Children with cleft lip and palate should be referred as soon as possible to a multidisciplinary cleft palate team for comprehensive assessment of their medical status, feeding problems, general development, dental development, hearing, facial esthetics, and overall functioning. The dental needs of children with cleft palate are extensive, and treatment may begin immediately after birth with fabrication of a palatal obturator as a feeding aid. Nasoalveolar molding should be performed to lengthen the columella and to guide the protruding greater segment (in unilateral clefts) or the premaxilla (in bilateral clefts) back into the oral cavity, thus making surgical lip closure easier when it is performed, usually after 10 weeks of age. Palate closure to approximate the muscles of the soft palate, which is intended to restore its proper function and to facilitate the acquisition of normal speech without nasality, follows at 12–18 months of age. The associated scar formation causes significant dentofacial growth disturbance. Orthodontic treatment aims to address the sagittal and transverse maxillary growth deficits as well as the frequent irregularities in tooth eruption and position. Between 8 and 10 years of age, an alveolar bone graft is indicated to add bony support to the central incisor adjacent to the cleft and to enable eruption of the lateral incisor and canine on the cleft side. In some patients, orthognathic surgery to reposition the maxilla anteriorly and mandible posteriorly is needed in late adolescence after cessation of growth to complete their successful rehabilitation.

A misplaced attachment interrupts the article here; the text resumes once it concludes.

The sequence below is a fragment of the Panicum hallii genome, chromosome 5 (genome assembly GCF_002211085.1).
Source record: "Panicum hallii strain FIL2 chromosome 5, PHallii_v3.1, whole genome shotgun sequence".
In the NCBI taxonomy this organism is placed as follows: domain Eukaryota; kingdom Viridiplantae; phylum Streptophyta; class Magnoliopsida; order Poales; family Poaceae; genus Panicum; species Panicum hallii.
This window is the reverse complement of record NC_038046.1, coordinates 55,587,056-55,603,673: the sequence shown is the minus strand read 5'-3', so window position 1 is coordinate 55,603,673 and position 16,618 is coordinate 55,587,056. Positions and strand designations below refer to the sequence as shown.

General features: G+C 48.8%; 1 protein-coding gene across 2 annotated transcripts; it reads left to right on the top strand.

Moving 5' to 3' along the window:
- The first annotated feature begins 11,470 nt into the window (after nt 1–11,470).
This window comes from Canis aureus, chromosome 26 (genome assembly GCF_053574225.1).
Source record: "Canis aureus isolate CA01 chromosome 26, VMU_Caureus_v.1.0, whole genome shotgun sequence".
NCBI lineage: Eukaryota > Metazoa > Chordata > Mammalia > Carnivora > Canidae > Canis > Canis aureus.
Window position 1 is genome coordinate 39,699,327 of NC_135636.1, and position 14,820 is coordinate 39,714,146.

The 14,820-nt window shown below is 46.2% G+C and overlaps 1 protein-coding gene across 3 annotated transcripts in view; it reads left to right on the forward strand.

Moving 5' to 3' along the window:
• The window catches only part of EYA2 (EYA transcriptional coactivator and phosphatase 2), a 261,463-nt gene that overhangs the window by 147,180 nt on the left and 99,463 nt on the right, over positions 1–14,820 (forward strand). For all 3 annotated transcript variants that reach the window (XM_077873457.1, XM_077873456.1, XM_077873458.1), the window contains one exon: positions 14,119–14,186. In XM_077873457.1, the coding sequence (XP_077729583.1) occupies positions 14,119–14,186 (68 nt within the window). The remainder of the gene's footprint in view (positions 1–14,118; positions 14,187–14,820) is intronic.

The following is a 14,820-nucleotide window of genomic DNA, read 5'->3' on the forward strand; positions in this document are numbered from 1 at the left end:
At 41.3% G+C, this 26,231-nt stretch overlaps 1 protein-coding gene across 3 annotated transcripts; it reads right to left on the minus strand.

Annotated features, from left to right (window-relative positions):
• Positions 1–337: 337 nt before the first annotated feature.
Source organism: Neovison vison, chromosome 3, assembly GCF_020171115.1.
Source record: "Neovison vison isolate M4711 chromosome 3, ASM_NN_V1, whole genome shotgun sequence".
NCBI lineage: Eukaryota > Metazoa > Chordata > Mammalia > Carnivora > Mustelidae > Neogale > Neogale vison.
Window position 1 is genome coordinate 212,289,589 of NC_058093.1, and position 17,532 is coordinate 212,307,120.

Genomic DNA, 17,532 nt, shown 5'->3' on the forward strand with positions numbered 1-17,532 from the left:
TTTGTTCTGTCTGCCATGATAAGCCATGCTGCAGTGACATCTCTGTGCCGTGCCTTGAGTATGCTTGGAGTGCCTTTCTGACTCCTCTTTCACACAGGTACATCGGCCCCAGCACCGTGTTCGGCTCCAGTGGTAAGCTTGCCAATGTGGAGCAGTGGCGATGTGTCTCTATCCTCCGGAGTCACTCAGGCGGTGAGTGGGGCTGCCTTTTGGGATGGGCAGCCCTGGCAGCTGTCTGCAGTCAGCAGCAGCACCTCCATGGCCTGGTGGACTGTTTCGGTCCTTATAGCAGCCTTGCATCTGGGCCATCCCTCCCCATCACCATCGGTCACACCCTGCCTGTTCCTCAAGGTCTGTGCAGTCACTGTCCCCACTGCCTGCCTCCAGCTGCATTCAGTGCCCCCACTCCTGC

Other Soft Tissue Variations

Minor oral soft tissue variations can occur in newborns. Small, 1–2 mm round, smooth, white, or grayish lesions are sometimes noted on the buccal and lingual aspects of the alveolar ridges or the midpalatine raphe. The latter, called Epstein pearls, are remnants of epithelial tissue trapped along the raphe during fetal growth. The former, Bohn nodules, are remnants of mucous gland tissue. Both are benign, require no treatment, and usually disappear a few weeks after birth.